Thursday, February 17, 2011

"Just say yes" and a great tribute

An overdue update: All tests continue to come back negative and I remain cancer-free! We're coming up on two years from when I first started my chemotherapy, and I'm so glad that those days are (hopefully) behind me.

When I started this blog, I encouraged people to pursue everything that life has to offer. In other words, just say "yes." I've held myself to that credo and crossed a couple new adventures off the list. I had never tried any snowsports before (I had long suffered from the old say "no" mentality), so I was a bit hesitant when I was recently invited to try out skiing. This time I said "yes," and I'm so glad I did. Fortunately, I didn't break anything, and I'm eager to try out snowboarding next.

I also jumped at the opportunity to attempt riding the skeleton at the Utah Olympic Park. The skeleton is a sport similar to the luge, but instead you ride down an iced track on a sled face-first. What a rush! I definitely recommend it.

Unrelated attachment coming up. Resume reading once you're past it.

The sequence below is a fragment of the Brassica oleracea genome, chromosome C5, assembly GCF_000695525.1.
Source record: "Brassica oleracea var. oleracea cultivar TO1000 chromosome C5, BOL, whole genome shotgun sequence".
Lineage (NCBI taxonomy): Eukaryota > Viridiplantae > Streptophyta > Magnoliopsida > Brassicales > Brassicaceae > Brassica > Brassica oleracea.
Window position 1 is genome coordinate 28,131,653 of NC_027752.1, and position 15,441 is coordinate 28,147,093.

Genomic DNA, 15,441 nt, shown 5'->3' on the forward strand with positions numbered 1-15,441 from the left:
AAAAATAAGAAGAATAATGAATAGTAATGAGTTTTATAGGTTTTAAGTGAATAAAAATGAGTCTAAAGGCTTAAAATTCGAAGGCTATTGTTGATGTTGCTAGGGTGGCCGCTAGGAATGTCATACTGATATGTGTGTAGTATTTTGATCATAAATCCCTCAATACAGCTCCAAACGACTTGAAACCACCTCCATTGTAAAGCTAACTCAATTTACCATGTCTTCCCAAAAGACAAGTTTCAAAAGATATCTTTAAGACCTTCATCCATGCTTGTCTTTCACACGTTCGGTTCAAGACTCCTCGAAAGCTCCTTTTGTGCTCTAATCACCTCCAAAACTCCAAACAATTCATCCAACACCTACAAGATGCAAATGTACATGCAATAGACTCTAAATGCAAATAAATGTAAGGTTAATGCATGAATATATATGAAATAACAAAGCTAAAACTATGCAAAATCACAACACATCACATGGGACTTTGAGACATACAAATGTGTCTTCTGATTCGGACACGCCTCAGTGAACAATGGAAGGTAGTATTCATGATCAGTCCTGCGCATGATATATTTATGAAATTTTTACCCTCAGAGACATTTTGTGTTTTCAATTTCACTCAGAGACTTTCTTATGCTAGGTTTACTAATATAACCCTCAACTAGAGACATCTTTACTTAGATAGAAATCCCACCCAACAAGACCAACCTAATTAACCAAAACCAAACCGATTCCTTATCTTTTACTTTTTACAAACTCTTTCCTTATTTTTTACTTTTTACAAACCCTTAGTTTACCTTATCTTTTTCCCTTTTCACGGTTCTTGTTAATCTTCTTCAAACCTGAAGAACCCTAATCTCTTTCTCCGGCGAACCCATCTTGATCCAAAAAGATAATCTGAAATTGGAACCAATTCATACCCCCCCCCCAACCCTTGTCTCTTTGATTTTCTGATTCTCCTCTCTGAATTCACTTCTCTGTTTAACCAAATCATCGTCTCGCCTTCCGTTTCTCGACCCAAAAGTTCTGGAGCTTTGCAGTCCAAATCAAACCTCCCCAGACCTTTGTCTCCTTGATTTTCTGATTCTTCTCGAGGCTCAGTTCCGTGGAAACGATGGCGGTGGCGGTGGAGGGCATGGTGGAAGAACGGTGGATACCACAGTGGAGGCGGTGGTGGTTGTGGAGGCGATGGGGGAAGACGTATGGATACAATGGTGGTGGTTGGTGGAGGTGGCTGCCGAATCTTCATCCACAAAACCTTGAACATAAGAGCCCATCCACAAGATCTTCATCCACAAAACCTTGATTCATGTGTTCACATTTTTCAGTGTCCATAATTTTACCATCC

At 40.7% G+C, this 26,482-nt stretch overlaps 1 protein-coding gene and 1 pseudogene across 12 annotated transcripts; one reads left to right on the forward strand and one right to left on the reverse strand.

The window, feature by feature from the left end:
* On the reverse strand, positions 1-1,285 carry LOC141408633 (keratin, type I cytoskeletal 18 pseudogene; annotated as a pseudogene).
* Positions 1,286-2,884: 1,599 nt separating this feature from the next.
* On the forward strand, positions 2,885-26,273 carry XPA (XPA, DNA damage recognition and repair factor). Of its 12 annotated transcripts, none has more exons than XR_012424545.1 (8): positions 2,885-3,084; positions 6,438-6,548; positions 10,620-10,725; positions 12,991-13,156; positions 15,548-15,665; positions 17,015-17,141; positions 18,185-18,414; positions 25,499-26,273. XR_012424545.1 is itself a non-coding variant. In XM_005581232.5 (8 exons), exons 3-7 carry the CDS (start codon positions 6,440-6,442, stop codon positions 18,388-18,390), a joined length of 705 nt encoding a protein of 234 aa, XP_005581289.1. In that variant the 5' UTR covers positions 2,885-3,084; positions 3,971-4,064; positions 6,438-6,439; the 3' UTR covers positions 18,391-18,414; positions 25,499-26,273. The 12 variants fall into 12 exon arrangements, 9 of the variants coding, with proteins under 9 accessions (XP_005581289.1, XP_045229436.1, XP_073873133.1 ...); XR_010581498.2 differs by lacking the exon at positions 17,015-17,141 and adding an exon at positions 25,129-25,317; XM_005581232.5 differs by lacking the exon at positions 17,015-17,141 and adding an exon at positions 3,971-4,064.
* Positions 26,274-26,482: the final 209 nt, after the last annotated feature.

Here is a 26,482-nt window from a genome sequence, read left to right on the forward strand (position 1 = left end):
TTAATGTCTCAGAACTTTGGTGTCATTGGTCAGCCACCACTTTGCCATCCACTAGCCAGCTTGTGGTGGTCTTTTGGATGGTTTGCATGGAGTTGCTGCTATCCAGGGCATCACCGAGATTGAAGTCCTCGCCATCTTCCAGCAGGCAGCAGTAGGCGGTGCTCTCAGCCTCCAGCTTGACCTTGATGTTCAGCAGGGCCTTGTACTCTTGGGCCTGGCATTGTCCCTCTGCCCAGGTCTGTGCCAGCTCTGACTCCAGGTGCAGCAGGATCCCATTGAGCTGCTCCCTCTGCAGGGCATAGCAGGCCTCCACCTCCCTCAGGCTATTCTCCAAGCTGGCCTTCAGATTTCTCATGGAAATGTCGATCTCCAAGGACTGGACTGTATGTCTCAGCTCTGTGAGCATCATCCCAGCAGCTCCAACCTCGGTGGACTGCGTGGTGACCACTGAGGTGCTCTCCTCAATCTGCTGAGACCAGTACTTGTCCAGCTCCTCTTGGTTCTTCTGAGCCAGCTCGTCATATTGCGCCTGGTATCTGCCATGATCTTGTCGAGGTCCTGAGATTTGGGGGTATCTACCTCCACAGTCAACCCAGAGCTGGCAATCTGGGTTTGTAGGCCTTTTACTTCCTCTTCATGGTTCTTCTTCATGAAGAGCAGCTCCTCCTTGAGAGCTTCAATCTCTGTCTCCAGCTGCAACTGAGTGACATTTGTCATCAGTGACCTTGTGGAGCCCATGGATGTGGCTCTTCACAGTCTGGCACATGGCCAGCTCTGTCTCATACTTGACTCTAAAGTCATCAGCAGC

In other news, I'm very glad to share that my dear friend Kristen Senseman has decided to honor me. In June she is running a half marathon to benefit The Leukemia and Lymphoma Society, an organization that funds research for various blood cancers, including Hodgkin's lymphoma. Kristen has specifically dedicated her run to me, so please-please-please support her and the LLS.

Stay Invincible!

Tuesday, August 31, 2010

PET-CT results.....

After learning the results of a PET-CT scan I had this morning, I'm pleased to announce that I continue to be cancer free!

This time last year I had just finished six taxing months of chemotherapy for Hodgkin lymphoma and was about to begin the process of treating my thyroid cancer. Today, I feel great both mentally and physically. My immune system is still a little weak, but I can't remember the last time I've had to use a sick day. I'm more than 1/3rd through my MBA program at U of Arizona, and my alma mater named me Young Alumnus of the Year for my recent work with Delta Sigma Pi. I play soccer as often as I can and just last week I was able to survive a week-long backpacking trip in Colorado which included a 14k-ft. summit of Mt. Harvard.